Find the square root of
The surface area of a circular cone is given by , where s cm is the slant height, r cm is the radius of the base and is . Find the radius of the base if a cone of surface area 93.5 square cm has a slant height of 5 cm.
Subtract and divide the difference by
Solve the following for the unknown x:
Find the square root of the following:
; also, cube the result.
Refer to question posted on blog of Mar 13 2018, reproduced here for your convenience. Compare your solution with the one given here:
Show that the following expression: remains constant in the interval . Find this constant value.
Let y equal the given expression for x in the prescribed interval. Then, taking cube of both sides, we write
The only real value of , a constant. The roots of the quadratic equation for are complex. It is easy to check that for both and 1.
Alternately, derive the square roots of the expression within the radical; you can use the method of undetermined coefficients for this.
Prove that if the polynomial can be written as the product of two monic polynomials with real non-negative coefficients, then those coefficients are all 0 or 1.
Proof by Andrei Stefanescu:
We call any polynomial symmetrical if and only if for all i. We will use the following lemma:
LEMMA: If P is a polynomial which can be written as , where Q and R are symmetrical polynomials, then P is symmetrical too.
Let and . We have that and . Since Q and R are symmetrical, it follows that and . Hence, for any i, and thus P is symmetrical.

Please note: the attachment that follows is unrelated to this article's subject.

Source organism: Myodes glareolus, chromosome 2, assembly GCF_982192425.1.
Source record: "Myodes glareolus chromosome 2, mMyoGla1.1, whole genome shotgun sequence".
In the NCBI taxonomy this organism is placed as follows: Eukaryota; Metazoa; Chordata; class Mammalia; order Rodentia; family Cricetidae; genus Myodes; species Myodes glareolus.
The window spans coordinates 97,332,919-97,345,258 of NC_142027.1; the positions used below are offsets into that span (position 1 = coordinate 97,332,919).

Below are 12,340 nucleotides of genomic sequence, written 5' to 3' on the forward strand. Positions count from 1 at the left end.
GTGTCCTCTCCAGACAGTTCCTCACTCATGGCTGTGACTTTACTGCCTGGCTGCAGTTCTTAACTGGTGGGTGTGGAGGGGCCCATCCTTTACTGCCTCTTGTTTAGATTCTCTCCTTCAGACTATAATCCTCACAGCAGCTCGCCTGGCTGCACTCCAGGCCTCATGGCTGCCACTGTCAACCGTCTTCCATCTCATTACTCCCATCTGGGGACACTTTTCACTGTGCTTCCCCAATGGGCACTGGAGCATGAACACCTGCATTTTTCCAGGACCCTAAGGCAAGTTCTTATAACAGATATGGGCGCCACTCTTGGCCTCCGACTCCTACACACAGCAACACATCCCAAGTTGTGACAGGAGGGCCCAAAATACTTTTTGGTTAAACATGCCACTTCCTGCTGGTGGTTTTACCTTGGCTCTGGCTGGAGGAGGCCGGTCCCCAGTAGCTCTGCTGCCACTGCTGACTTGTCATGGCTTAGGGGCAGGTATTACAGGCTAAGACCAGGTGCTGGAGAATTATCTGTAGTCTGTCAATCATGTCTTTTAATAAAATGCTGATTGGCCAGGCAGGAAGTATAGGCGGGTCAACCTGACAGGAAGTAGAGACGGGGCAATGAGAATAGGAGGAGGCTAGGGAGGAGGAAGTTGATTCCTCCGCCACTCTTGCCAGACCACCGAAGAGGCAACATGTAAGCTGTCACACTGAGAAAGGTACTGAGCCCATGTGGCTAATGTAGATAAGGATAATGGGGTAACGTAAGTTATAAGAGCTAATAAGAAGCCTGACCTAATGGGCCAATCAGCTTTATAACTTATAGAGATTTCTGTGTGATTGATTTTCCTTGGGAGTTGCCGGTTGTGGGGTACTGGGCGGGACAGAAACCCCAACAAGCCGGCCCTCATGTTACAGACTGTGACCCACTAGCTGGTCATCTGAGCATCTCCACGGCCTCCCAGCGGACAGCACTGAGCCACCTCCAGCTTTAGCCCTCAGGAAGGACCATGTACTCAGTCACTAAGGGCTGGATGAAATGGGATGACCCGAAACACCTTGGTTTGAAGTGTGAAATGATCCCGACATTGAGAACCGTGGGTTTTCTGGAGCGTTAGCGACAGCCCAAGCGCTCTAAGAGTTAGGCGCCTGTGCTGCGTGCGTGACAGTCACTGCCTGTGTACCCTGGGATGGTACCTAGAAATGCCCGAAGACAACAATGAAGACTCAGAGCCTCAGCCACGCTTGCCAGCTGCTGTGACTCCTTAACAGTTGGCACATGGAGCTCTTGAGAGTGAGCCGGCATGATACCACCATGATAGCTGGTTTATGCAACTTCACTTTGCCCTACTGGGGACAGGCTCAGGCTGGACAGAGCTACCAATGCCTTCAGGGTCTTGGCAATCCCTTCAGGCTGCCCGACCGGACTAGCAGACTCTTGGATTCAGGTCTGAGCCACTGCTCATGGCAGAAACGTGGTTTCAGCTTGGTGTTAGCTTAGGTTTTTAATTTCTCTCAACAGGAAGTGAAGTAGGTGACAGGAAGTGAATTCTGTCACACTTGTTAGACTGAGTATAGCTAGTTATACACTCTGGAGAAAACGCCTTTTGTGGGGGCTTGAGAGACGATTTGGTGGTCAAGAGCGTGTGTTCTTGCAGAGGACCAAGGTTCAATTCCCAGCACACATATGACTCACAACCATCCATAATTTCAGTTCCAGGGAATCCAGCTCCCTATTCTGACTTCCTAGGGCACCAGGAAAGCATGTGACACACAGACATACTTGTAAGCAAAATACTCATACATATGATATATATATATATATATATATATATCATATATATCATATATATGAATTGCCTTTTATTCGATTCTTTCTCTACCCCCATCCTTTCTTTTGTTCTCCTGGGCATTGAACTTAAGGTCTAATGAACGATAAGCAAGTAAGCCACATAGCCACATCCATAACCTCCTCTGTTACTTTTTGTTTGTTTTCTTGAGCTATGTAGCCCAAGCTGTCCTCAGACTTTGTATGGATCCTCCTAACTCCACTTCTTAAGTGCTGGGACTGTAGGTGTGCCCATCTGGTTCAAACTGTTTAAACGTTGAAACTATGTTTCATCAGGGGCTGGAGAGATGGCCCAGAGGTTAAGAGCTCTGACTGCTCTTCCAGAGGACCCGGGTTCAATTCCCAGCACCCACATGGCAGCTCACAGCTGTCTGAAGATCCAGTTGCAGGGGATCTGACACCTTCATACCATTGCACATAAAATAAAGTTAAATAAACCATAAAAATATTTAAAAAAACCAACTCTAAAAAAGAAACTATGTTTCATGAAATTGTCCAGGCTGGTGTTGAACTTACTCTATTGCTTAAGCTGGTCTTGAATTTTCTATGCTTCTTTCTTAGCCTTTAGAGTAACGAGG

Let and assume that , where g and h are nonconstant polynomials with non-negative coefficients. Let and . Since , all the complex roots of g and h have absolute value 1. Also, if , then . It follows that both g and h are a product of symmetric terms of the form or , hence by lemma, g and h are symmetrical.
If all the coefficients of g and h are in we are done. Otherwise, let k be the least number such that is not a subset of . Since , it follows that , thus . As g is symmetrical, . Computing the coefficient of gives us . Since and all the terms of the sum are non-negative, we obtain , thus one of and (say, )is 0. Computing the coefficient of , we have . As for and , all the terms but must be in . It follows that must be in , which leads to a contradiction with the definition of k.
Several Olympiad problems deal with functions defined on certain sets of points. These problems are interesting in that they combine both geometrical and algebraic ideas.
Let be an integer and a function defined on the set of points in the plane, with the property that for any regular n-gon
Prove that f is the zero function.
In Euclidean geometry, the only motions permissible are rigid motions — translations, rotations, and reflections.
Let A be an arbitrary point. Consider a regular n-gon . Let k be an integer, . A rotation with center A of angle sends the polygon to , where and is the image of for all
From the condition of the statement, we have
Observe that in the sum the number appears n times, therefore,
On the other hand, we have
since the polygons are all regular n-gons. From the two equalities above we deduce , hence, f is the zero function.
Ferrari’s solution of the Biquadratic.
Writing the equation …Equation A
we assume that …Equation B
Expanding and equating coefficients, we have
and and ….Equation C
Eliminating m, n,
which reduces to
The second term can be removed by the substitution …Equation E
and the equation D becomes …Equation F, which is the “reducing cubic”.
Equations C become
Call the above three equations as G.
Thus, if is a root of F and
and , the equation
can be put in the form
and its roots are the roots of the quadratics
It should be noted that the three roots of F correspond to the three ways of expressing u as the product of two quadratic factors.
Homework: Solve the equation .
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